Mariano Rajoy
Spanish politician
Mariano Rajoy
Mariano Rajoy Brey is a Spanish People's Party politician and is the Prime Minister of Spain as of 21 December 2011. Under Prime Minister José María Aznar, Rajoy was Minister of Public Administration from 1996 to 1999 and Minister of Education from 1999 to 2000; he then served as Deputy Prime Minister from 2000 to 2003.
Biography
Mariano Rajoy's personal information overview.
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News
News abour Mariano Rajoy from around the web
Spanish Leader Calls for Aggressive Push Against Populism
Wall Street Journal - 3 months
Spanish Prime Minister Mariano Rajoy said in an interview that European leaders need to deliver growth and make a better case for the European Union, in what amounted to a pep talk to the beleaguered establishment.
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Wall Street Journal article
Mariano Rajoy hace un llamado para frenar la ola populista en Europa
Wall Street Journal - 3 months
En su primera entrevista tras ser reelegido como presidente del gobierno español, el mandatario dice que los políticos del bloque deben lograr crecimiento y articular mejor los beneficios de pertenecer a la Unión Europea.
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Wall Street Journal article
World Leaders React To Fidel Castro’s Death
Huffington Post - 3 months
function onPlayerReadyVidible(e){'undefined'!=typeof HPTrack&&HPTrack.Vid.Vidible_track(e)}!function(e,i){if(e.vdb_Player){if('object'==typeof commercial_video){var a='',o='m.fwsitesection='+commercial_video.site_and_category;if(a+=o,commercial_video['package']){var c='&m.fwkeyvalues=sponsorship%3D'+commercial_video['package'];a+=c}e.setAttribute('vdb_params',a)}i(e.vdb_Player)}else{var t=arguments.callee;setTimeout(function(){t(e,i)},0)}}(document.getElementById('vidible_1'),onPlayerReadyVidible); Heads of state from around the world are reacting to Fidel Castro’s death. Allies praised the global impact and legacy of Cuba’s former president, who died aged 90 on Friday. His opponents remembered him for heading a communist regime with a poor human rights record. President Barack Obama said that “at this time of Fidel Castro’s passing, we extend a hand of friendship to the Cuban people,” while President-elect Donald Trump simply confirmed the news. ...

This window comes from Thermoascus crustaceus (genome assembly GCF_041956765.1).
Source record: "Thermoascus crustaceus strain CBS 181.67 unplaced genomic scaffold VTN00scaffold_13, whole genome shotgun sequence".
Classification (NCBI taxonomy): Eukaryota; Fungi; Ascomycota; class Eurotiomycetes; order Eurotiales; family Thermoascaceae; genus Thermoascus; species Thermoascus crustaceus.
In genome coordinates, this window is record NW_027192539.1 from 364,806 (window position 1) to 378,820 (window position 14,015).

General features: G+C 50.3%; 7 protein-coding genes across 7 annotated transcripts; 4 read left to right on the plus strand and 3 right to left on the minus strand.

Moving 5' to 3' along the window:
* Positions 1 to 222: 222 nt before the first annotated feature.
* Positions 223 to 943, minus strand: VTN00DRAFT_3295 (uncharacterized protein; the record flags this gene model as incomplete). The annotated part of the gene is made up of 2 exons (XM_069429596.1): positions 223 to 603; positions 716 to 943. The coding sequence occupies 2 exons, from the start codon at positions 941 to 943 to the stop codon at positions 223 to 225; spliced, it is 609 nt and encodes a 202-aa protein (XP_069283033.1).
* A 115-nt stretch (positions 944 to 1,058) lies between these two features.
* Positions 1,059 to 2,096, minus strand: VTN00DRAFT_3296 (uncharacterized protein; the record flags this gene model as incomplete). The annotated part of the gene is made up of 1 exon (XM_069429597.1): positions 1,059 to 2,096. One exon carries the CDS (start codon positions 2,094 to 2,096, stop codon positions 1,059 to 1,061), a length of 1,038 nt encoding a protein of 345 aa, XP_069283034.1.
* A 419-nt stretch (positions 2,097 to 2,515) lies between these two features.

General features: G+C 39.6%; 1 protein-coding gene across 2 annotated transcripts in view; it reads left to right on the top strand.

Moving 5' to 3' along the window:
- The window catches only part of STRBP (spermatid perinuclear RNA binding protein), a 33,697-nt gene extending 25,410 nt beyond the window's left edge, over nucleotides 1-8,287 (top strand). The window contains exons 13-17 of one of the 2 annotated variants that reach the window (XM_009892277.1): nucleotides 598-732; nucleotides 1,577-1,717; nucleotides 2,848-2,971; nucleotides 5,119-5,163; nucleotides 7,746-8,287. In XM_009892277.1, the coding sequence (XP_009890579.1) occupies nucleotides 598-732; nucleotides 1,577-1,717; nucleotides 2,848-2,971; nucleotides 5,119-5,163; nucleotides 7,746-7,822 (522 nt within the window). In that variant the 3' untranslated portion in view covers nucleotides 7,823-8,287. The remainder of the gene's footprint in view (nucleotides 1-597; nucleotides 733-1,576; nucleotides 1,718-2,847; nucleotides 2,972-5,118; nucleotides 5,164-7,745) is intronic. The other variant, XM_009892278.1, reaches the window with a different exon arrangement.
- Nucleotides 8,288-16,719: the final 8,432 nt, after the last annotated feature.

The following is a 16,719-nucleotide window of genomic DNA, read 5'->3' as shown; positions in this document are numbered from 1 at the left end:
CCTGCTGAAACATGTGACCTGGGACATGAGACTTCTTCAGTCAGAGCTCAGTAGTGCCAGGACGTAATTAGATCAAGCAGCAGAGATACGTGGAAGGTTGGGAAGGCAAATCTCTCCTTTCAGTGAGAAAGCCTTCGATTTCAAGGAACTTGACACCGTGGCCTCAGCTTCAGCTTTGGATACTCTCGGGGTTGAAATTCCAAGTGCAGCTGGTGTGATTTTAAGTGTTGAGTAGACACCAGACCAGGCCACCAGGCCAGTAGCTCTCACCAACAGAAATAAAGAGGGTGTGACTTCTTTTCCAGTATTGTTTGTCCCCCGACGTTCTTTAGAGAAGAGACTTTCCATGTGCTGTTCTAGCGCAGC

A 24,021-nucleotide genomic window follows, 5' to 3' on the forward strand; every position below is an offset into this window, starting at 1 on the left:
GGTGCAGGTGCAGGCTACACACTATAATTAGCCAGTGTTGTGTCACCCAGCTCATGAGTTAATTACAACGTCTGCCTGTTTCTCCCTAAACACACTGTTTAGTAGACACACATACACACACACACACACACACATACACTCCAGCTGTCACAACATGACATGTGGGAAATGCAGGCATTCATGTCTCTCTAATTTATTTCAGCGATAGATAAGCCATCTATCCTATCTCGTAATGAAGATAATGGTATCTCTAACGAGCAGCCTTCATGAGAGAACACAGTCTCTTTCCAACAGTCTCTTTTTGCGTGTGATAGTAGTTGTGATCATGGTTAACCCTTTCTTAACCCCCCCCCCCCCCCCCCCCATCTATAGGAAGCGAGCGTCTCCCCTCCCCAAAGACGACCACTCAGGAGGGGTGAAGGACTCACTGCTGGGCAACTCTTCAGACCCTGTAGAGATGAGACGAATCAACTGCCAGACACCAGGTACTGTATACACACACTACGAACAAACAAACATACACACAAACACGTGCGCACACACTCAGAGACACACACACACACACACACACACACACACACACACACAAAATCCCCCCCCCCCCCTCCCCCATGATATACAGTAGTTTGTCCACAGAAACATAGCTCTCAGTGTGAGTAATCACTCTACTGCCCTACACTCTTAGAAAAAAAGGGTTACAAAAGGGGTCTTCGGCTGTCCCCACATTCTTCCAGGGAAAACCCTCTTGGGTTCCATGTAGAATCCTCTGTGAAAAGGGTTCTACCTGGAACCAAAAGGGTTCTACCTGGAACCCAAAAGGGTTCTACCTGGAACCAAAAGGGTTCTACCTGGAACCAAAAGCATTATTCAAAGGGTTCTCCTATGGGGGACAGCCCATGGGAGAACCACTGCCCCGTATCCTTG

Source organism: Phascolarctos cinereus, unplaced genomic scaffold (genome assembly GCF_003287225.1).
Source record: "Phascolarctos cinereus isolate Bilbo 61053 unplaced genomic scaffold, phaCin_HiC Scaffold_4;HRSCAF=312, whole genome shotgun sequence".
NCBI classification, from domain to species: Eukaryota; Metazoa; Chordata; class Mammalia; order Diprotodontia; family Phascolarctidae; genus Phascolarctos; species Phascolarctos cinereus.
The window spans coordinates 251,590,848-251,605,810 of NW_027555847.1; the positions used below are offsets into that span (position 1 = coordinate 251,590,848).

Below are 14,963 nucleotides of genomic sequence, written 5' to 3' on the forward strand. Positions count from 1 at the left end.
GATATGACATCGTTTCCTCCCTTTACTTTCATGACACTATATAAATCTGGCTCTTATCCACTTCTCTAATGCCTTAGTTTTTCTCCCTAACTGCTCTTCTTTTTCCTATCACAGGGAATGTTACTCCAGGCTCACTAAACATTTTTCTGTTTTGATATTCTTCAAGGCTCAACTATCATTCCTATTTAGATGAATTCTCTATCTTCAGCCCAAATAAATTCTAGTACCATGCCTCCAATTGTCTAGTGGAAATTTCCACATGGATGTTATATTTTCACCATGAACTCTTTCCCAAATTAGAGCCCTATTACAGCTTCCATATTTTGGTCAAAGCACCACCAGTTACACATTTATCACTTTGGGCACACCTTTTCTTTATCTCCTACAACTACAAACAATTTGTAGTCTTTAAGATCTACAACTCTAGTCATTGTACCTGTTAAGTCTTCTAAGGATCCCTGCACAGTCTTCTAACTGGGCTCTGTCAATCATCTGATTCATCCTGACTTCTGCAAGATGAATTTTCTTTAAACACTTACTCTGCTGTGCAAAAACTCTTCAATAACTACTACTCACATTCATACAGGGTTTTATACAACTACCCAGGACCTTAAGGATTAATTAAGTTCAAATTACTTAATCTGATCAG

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Huffington Post article
Basque Country leader to push for more autonomy from Spain
Yahoo News - 3 months
The Basque Country will seek more autonomy from Spain, its regional government chief said as he was sworn in for a second four-year term on Thursday, potentially putting him on course for a showdown with Madrid. Inigo Urkullu, whose center-right Partido Nationalista Vasco (PNV) won a regional election in September but fell short of an absolute majority. Last month conservative Prime Minister Mariano Rajoy won the confidence of the national Spanish parliament for a second term in office after the Socialists abstained in an investiture vote that ended a 10-month political stalemate.
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Yahoo News article
Spain's Rajoy gets taste of challenges ahead as opposition unites
Yahoo News - 3 months
By Angus Berwick MADRID (Reuters) - Spain's opposition parties have scored their first victory against newly reinstated Prime Minister Mariano Rajoy, paralyzing an education bill, in a taste of the challenges he will face in his second term. After two inconclusive elections, Rajoy now leads Spain's weakest minority government and will have to piece together support in a hostile and fragmented parliament to pass laws and, most pressingly, design a budget for 2017. The Socialists and smaller centrist party Ciudadanos enabled Rajoy to have a second term in a confidence vote last month but have said they will fight his policies and may form ad-hoc majorities to legislate against his conservative People's Party (PP).
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Yahoo News article
Spain PM seeking opposition support for leaner budget
Fox News - 3 months